Some other potentially interesting ones that we monitor, but didn’t have specific problems with yet are read and write latency for the database. We also monitor a bunch of things using just Scalyr and HTTP monitor - eg. increased 4xx/5xx responses or exceptions and errors. We also monitor every single micro service and alert when any of them stops responding. At this point, I believe our alerting setup covers all/most scenarios that can cause problems for the end users. We know about any potential problems before they do and can act on them quick enough.

Best regards,

  Sebastian.
···

https://www.scalyr.com/solutions/import-cloudwatch
On 22.05.2018 23:37, wrote:

josh.zamor@openlmis.org

    Since you covered Scalyr, I'll add that v3 did have Prometheus and Grafana early on.  At that point though it was a bit early in our maturity and it was taking resources to report on the same information that Scalyr was already reporting on - log events, alerts on missing pings, disk, io, etc.  Since then I've hoped (and we've [          moved the needle](http://docs.openlmis.org/en/latest/conventions/serviceHealth.html) a little) that we could add [          more instrumentation](https://openlmis.atlassian.net/browse/OLMIS-4567?filter=20546) to our micro-services to power Prometheus as well as to better inform Consul (and our [          Health and Information service](https://github.com/OpenLMIS/openlmis-diagnostics)        ) of service availability.  The last two things I'd add is that I've felt that performance debugging in Malawi's implementation would be greatly aided with [          request tracing](https://openlmis.atlassian.net/browse/OLMIS-4532) and it'd be beneficial for someone to do a quick [spike](https://openlmis.atlassian.net/browse/OLMIS-1739)
    on v3 with New Relic.
      For Malawi I know they combined a few AWS CloudWatch metrics into the mix with Scalyr as well - though I'd hesitate to speak for them in terms of how well it went or what gaps still are apparent.

Thanks Craig.

Best,

Josh

On Tuesday, May 22, 2018 at 12:42:54 PM UTC-7, Craig Appl wrote:

Hi,

          I would like to learn more about the technologies used to monitor production systems in OpenLMIS v2 and v3. These monitoring systems commonly identify the hardware resources that are being used, whether services are available and alert system administrators when there are failures. Examples include services like UptimeRobot, Graphite, Grafana, Scalyr, Nagios and Pingdom.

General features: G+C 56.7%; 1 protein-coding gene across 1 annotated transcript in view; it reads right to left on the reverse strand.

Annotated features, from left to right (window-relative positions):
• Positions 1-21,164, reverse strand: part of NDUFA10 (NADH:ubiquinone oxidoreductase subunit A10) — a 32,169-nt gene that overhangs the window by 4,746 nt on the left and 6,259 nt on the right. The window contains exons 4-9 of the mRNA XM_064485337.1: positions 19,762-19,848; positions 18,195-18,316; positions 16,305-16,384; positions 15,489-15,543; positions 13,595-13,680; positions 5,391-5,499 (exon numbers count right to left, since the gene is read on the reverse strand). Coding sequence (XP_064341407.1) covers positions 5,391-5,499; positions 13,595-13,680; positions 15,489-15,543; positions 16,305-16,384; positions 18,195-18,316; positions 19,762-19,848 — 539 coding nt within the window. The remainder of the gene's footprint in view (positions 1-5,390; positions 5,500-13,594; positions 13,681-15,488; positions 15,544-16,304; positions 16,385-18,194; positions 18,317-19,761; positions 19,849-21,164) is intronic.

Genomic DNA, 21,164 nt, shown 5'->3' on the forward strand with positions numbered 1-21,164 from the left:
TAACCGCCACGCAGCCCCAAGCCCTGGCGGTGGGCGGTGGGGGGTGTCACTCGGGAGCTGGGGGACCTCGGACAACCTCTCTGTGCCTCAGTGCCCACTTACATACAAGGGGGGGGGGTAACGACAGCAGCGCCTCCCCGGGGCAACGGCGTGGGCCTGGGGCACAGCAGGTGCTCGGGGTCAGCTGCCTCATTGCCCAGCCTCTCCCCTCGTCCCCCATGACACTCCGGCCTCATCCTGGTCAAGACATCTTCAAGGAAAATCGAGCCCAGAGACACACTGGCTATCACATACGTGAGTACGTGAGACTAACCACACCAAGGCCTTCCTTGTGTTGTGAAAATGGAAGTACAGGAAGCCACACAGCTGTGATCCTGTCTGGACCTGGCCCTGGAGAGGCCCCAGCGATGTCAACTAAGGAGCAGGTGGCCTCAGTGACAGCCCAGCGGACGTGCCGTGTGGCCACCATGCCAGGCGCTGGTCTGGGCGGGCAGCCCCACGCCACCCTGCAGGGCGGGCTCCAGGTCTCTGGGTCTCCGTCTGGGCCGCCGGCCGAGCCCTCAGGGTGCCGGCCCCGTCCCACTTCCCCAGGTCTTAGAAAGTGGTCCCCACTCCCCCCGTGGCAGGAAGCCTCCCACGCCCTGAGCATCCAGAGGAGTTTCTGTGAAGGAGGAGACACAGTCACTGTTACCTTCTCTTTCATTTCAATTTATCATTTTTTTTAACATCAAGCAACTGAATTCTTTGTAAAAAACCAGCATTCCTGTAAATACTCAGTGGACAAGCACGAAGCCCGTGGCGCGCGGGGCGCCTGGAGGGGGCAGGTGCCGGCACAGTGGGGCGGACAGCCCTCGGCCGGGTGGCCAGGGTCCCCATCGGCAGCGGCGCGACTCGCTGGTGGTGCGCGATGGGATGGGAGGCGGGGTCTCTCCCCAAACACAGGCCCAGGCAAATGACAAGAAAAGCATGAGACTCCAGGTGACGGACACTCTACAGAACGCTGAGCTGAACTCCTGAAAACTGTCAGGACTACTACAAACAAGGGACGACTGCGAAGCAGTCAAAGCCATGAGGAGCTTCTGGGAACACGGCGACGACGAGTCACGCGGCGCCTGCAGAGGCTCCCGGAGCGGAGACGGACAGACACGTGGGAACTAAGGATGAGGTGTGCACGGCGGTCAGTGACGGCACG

Can you share a list of technologies in your deployment, describe how they are used and indicate whether there is a paid subscription required?
          Have we developed a standard monitoring stack for OpenLMIS v3 other than Scalyr, which monitors and reports on logs?

Thank you,

Craig

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Sebastian Brudziński

              Senior Software Developer / Team Leader


SolDevelo
Sp. z o.o. [LLC] / www.soldevelo.com
Al. Zwycięstwa 96/98, 81-451, Gdynia, Poland
Phone: +48 58 782 45 40 / Fax: +48 58 782 45 41
sbrudzinski@soldevelo.com

Thank you,

Does Scalyr require a paid subscription? Is there an open source discount that is available to implementers and ministries of health?

Thanks,

Craig

···

On Tuesday, May 22, 2018 at 12:42:54 PM UTC-7, Craig Appl wrote:

Hi,

I would like to learn more about the technologies used to monitor production systems in OpenLMIS v2 and v3. These monitoring systems commonly identify the hardware resources that are being used, whether services are available and alert system administrators when there are failures. Examples include services like UptimeRobot, Graphite, Grafana, Scalyr, Nagios and Pingdom.

Can you share a list of technologies in your deployment, describe how they are used and indicate whether there is a paid subscription required?

Have we developed a standard monitoring stack for OpenLMIS v3 other than Scalyr, which monitors and reports on logs?

Thank you,

Craig